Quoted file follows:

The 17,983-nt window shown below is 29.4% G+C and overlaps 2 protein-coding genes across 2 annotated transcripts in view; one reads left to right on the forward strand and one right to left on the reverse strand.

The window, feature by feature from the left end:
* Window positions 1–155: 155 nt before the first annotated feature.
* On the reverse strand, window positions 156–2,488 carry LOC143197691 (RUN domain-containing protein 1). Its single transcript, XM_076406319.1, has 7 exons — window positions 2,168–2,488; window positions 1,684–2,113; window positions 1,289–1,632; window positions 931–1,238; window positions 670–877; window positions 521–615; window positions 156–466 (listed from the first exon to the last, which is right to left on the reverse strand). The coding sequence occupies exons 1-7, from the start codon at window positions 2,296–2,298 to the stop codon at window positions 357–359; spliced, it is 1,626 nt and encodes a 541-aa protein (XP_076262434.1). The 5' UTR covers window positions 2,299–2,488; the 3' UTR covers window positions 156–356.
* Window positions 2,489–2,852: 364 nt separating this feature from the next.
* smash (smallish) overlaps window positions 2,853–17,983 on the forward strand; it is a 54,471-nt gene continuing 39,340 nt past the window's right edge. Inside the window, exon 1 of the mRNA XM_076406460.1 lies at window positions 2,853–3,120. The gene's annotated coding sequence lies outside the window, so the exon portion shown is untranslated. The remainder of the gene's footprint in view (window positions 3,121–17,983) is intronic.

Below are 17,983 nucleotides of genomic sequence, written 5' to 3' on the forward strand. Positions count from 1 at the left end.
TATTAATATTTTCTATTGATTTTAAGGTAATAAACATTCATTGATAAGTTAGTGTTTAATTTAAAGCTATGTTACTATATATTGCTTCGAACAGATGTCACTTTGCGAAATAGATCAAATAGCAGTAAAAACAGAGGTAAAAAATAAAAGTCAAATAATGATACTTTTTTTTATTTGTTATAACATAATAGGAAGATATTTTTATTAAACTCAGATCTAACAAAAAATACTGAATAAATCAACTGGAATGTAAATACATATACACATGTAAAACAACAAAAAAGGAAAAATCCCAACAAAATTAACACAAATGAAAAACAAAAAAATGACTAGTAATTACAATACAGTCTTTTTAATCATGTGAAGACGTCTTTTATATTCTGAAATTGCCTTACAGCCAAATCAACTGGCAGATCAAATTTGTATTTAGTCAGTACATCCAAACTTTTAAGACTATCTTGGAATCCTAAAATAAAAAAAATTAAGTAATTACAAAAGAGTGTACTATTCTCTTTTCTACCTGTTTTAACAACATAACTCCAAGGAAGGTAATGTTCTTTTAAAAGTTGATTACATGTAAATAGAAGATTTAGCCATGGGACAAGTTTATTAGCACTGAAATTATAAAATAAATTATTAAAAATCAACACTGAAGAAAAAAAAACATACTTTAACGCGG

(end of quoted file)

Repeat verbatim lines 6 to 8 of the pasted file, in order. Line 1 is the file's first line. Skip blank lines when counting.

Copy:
* smash (smallish) overlaps window positions 2,853–17,983 on the forward strand; it is a 54,471-nt gene continuing 39,340 nt past the window's right edge. Inside the window, exon 1 of the mRNA XM_076406460.1 lies at window positions 2,853–3,120. The gene's annotated coding sequence lies outside the window, so the exon portion shown is untranslated. The remainder of the gene's footprint in view (window positions 3,121–17,983) is intronic.

Below are 17,983 nucleotides of genomic sequence, written 5' to 3' on the forward strand. Positions count from 1 at the left end.
TATTAATATTTTCTATTGATTTTAAGGTAATAAACATTCATTGATAAGTTAGTGTTTAATTTAAAGCTATGTTACTATATATTGCTTCGAACAGATGTCACTTTGCGAAATAGATCAAATAGCAGTAAAAACAGAGGTAAAAAATAAAAGTCAAATAATGATACTTTTTTTTATTTGTTATAACATAATAGGAAGATATTTTTATTAAACTCAGATCTAACAAAAAATACTGAATAAATCAACTGGAATGTAAATACATATACACATGTAAAACAACAAAAAAGGAAAAATCCCAACAAAATTAACACAAATGAAAAACAAAAAAATGACTAGTAATTACAATACAGTCTTTTTAATCATGTGAAGACGTCTTTTATATTCTGAAATTGCCTTACAGCCAAATCAACTGGCAGATCAAATTTGTATTTAGTCAGTACATCCAAACTTTTAAGACTATCTTGGAATCCTAAAATAAAAAAAATTAAGTAATTACAAAAGAGTGTACTATTCTCTTTTCTACCTGTTTTAACAACATAACTCCAAGGAAGGTAATGTTCTTTTAAAAGTTGATTACATGTAAATAGAAGATTTAGCCATGGGACAAGTTTATTAGCACTGAAATTATAAAATAAATTATTAAAAATCAACACTGAAGAAAAAAAAACATACTTTAACGCGG